May 18, 2006– Vol. 41, No. 40

City asked to apologize for ‘Waco Horror’

Angela K. Brown

WACO, Texas — On the 90th anniversary of a lynching that became known as the “Waco Horror,” nearly 100 people gathered outside the county courthouse for the reading of a community group’s resolution denouncing lynchings in the 1800s and early 1900s.

The Community Race Relations Coalition, founded in 2000 to improve racial relations in Waco, wants the city and county governments to adopt the resolution, which apologizes for the “failure of past leadership to uphold and defend lynching victims’ most basic rights to life, liberty, and due process under the laws of our cherished democracy.”

“Reconciliation is one of the greatest things we can do,” coalition member Ed Bell told the gathering last Monday. “When you find it in your heart to apologize, then and only then can you begin the healing process,” said Bell, a former black athlete who played for the NFL’s New York Jets from 1969-77.

In Nona Baker’s family, the story of her great-uncle’s 1905 lynching was told through the generations in whispers or hushed voices, never uttered in public for fear of retaliation.

Sank Majors, a 20-year-old black man, was convicted of raping a white woman and sentenced to death after jurors deliberated for just three minutes. A judge agreed with the defense attorney’s claims of improper jury instructions and granted a new trial.

But two days later a mob of several hundred broke into the jail, dragged Majors away, tied a rope around his neck and forced him off a horse on top of a bridge. As his body was hanging, the crowd cut off his fingers and clothes.

“When my grandmother told us the story, I could tell it really hurt her to talk about it,” said Baker, 60, whose family maintains Majors’ innocence. “I’m in favor of the resolution because we’re not trying to blame anybody. We know that nobody is alive now that did this (lynching), but that’s part of Waco’s history that needs to be acknowledged. It should be an official apology from the city and county.”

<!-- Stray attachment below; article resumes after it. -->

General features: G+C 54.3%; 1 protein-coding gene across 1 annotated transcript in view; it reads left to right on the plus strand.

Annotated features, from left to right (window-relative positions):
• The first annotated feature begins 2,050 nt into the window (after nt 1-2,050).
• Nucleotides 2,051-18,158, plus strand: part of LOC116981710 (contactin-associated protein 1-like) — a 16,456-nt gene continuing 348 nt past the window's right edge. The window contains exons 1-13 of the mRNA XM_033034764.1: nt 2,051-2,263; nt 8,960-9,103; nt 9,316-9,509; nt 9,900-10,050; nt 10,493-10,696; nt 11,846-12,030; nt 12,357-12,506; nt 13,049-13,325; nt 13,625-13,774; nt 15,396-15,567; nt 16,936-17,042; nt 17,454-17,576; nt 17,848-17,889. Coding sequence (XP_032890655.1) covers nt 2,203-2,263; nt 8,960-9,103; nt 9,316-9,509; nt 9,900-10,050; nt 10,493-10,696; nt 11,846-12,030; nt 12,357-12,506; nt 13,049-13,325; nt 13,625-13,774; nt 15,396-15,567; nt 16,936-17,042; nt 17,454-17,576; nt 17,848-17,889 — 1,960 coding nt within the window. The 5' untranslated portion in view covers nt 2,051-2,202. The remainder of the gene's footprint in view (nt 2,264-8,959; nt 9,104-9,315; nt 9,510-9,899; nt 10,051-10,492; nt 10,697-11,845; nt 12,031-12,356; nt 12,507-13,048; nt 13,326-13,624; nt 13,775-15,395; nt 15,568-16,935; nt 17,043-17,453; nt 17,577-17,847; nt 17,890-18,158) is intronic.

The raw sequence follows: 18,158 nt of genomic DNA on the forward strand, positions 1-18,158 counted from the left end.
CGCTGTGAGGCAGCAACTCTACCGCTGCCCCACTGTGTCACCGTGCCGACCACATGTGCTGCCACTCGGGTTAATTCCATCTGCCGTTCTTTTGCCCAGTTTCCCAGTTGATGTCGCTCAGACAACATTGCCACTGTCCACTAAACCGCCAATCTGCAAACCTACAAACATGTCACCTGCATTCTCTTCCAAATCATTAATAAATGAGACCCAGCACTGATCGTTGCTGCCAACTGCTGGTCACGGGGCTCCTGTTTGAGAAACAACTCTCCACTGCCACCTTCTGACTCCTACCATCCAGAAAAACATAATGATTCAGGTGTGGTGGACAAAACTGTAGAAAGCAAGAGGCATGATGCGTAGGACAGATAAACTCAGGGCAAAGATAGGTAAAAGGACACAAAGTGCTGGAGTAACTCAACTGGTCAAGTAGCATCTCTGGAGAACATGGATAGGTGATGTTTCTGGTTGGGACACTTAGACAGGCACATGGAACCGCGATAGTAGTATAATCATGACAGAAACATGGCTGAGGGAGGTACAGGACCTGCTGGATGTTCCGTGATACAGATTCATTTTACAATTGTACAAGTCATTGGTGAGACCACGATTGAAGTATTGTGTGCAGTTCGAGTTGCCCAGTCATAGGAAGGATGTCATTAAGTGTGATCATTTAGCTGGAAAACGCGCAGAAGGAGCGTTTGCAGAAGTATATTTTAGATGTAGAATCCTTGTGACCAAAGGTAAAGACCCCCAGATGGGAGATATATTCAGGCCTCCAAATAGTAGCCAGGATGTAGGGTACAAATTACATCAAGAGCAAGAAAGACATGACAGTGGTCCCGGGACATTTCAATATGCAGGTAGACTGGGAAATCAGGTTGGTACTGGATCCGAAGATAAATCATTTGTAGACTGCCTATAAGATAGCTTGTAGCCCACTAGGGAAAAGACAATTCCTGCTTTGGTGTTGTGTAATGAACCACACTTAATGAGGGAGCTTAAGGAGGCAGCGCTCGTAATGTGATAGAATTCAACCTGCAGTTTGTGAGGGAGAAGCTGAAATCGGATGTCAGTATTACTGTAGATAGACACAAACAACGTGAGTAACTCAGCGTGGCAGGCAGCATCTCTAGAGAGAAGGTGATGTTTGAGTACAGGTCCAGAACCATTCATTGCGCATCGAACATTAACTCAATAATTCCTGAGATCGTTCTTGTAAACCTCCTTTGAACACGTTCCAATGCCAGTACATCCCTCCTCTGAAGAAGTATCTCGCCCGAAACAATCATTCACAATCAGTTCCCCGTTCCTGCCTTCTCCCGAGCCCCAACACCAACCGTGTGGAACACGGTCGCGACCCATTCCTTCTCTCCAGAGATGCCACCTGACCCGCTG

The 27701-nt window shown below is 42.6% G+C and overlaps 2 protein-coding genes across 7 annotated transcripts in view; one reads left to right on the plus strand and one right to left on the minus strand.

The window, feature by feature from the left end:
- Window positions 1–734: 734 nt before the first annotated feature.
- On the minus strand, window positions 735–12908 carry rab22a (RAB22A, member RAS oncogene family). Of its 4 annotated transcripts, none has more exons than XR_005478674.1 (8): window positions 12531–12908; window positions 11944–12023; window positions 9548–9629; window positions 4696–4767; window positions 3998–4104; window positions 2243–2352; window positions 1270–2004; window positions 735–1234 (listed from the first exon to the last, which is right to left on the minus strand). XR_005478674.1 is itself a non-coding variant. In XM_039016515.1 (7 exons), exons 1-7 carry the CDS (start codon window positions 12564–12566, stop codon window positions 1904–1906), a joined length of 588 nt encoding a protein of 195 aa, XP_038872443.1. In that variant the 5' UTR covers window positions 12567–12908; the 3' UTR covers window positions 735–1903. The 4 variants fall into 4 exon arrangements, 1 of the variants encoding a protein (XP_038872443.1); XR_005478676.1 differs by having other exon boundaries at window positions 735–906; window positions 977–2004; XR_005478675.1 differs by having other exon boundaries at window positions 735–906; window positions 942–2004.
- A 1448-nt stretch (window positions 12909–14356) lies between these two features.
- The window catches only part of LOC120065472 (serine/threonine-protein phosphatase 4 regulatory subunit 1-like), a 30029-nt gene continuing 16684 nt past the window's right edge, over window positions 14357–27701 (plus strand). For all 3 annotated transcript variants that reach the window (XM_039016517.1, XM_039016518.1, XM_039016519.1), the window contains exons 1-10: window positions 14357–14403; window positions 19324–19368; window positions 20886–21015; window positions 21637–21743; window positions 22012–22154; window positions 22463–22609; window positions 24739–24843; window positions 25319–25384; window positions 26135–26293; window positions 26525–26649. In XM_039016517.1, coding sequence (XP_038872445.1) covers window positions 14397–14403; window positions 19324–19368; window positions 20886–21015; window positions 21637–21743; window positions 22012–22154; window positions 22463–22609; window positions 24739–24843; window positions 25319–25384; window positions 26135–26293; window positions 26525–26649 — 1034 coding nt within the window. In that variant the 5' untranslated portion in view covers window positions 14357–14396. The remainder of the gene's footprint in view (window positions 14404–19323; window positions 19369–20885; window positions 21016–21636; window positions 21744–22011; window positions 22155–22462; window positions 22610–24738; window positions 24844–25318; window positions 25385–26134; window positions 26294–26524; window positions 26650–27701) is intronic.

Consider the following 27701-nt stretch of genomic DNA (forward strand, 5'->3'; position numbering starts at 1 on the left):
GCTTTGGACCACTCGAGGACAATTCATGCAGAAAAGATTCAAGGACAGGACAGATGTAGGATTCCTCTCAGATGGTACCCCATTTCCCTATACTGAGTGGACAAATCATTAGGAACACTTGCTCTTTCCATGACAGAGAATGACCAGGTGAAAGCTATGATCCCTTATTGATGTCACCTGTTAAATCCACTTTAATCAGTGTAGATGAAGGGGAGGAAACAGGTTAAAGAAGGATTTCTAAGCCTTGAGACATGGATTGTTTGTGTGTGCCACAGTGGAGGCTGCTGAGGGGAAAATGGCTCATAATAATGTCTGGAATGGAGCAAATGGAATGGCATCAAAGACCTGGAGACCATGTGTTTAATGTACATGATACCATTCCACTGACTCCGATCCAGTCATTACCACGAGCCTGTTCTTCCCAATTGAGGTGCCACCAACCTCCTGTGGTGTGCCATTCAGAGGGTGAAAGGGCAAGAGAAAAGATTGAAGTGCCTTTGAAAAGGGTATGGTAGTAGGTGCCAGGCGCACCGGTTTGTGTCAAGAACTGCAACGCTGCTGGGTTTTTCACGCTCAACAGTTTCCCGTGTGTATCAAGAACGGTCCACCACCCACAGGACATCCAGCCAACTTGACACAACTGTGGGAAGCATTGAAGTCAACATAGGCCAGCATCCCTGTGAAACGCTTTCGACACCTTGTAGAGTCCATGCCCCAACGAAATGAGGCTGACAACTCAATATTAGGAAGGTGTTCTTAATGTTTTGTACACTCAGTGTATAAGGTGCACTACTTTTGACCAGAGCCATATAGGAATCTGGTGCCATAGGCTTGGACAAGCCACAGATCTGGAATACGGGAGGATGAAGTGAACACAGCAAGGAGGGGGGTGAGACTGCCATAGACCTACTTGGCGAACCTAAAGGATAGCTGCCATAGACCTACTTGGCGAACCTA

The City Council and McLennan County Commissioners Court were scheduled to discuss the resolution at their separate meetings last Tuesday.

Last year, two new books revived discussions about lynchings: William Carrigan’s “The Making of a Lynching Culture: Violence and Vigilantism in Central Texas 1836-1916” and Patricia Bernstein’s “The First Waco Horror: The Lynching of Jesse Washington and the Rise of the NAACP.”

On May 15, 1916, a crowd of about 15,000 — half of Waco’s population — cheered as a mob dragged a black 17-year-old from the courthouse, cut him with knives and dangled him over a fire. Jesse Washington had been convicted of killing a white woman who had been raped.

It was one of the few lynchings photographed in progress. Newspapers referred to it as the “Waco Horror” after the National Association for the Advancement of Colored People’s magazine published an article and the rare pictures, now displayed in the National Civil Rights Museum in Memphis, Tenn.

Of the more than 4,700 lynchings nationwide in that era, about 500 were in Texas.

Coalition members decided to address the lynchings and what reparation to seek after Bernstein, whose book also details the 1905 Majors lynching, held a community forum last summer.

Then the Greater Waco Chamber of Commerce’s 2005 strategic economic development plan recommended commemorating the Washington lynching to improve the city’s image and soothe tensions between some community groups.